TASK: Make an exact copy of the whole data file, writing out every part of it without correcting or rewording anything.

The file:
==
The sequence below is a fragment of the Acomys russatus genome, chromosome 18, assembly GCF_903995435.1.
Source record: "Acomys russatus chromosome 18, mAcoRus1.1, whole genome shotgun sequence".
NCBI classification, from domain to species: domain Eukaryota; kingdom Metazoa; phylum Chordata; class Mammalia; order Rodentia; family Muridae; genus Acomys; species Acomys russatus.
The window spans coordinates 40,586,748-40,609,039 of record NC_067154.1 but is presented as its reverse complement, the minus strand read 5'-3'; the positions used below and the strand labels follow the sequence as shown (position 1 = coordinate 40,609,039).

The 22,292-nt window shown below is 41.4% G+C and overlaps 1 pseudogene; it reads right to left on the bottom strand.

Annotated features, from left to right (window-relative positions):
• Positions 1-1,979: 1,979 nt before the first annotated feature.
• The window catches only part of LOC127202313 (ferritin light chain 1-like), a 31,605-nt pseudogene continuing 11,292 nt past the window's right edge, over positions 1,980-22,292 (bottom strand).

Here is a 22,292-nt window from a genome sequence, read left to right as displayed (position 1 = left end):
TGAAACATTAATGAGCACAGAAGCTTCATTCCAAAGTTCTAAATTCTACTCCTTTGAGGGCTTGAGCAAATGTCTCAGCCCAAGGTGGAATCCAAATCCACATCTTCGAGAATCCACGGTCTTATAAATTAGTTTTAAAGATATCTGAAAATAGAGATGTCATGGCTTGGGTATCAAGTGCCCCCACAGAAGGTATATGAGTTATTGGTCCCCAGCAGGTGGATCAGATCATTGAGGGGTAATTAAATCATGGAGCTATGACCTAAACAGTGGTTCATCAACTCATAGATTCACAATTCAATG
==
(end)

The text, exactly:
The sequence below is a fragment of the Acomys russatus genome, chromosome 18, assembly GCF_903995435.1.
Source record: "Acomys russatus chromosome 18, mAcoRus1.1, whole genome shotgun sequence".
NCBI classification, from domain to species: domain Eukaryota; kingdom Metazoa; phylum Chordata; class Mammalia; order Rodentia; family Muridae; genus Acomys; species Acomys russatus.
The window spans coordinates 40,586,748-40,609,039 of record NC_067154.1 but is presented as its reverse complement, the minus strand read 5'-3'; the positions used below and the strand labels follow the sequence as shown (position 1 = coordinate 40,609,039).

The 22,292-nt window shown below is 41.4% G+C and overlaps 1 pseudogene; it reads right to left on the bottom strand.

Annotated features, from left to right (window-relative positions):
• Positions 1-1,979: 1,979 nt before the first annotated feature.
• The window catches only part of LOC127202313 (ferritin light chain 1-like), a 31,605-nt pseudogene continuing 11,292 nt past the window's right edge, over positions 1,980-22,292 (bottom strand).

Here is a 22,292-nt window from a genome sequence, read left to right as displayed (position 1 = left end):
TGAAACATTAATGAGCACAGAAGCTTCATTCCAAAGTTCTAAATTCTACTCCTTTGAGGGCTTGAGCAAATGTCTCAGCCCAAGGTGGAATCCAAATCCACATCTTCGAGAATCCACGGTCTTATAAATTAGTTTTAAAGATATCTGAAAATAGAGATGTCATGGCTTGGGTATCAAGTGCCCCCACAGAAGGTATATGAGTTATTGGTCCCCAGCAGGTGGATCAGATCATTGAGGGGTAATTAAATCATGGAGCTATGACCTAAACAGTGGTTCATCAACTCATAGATTCACAATTCAATG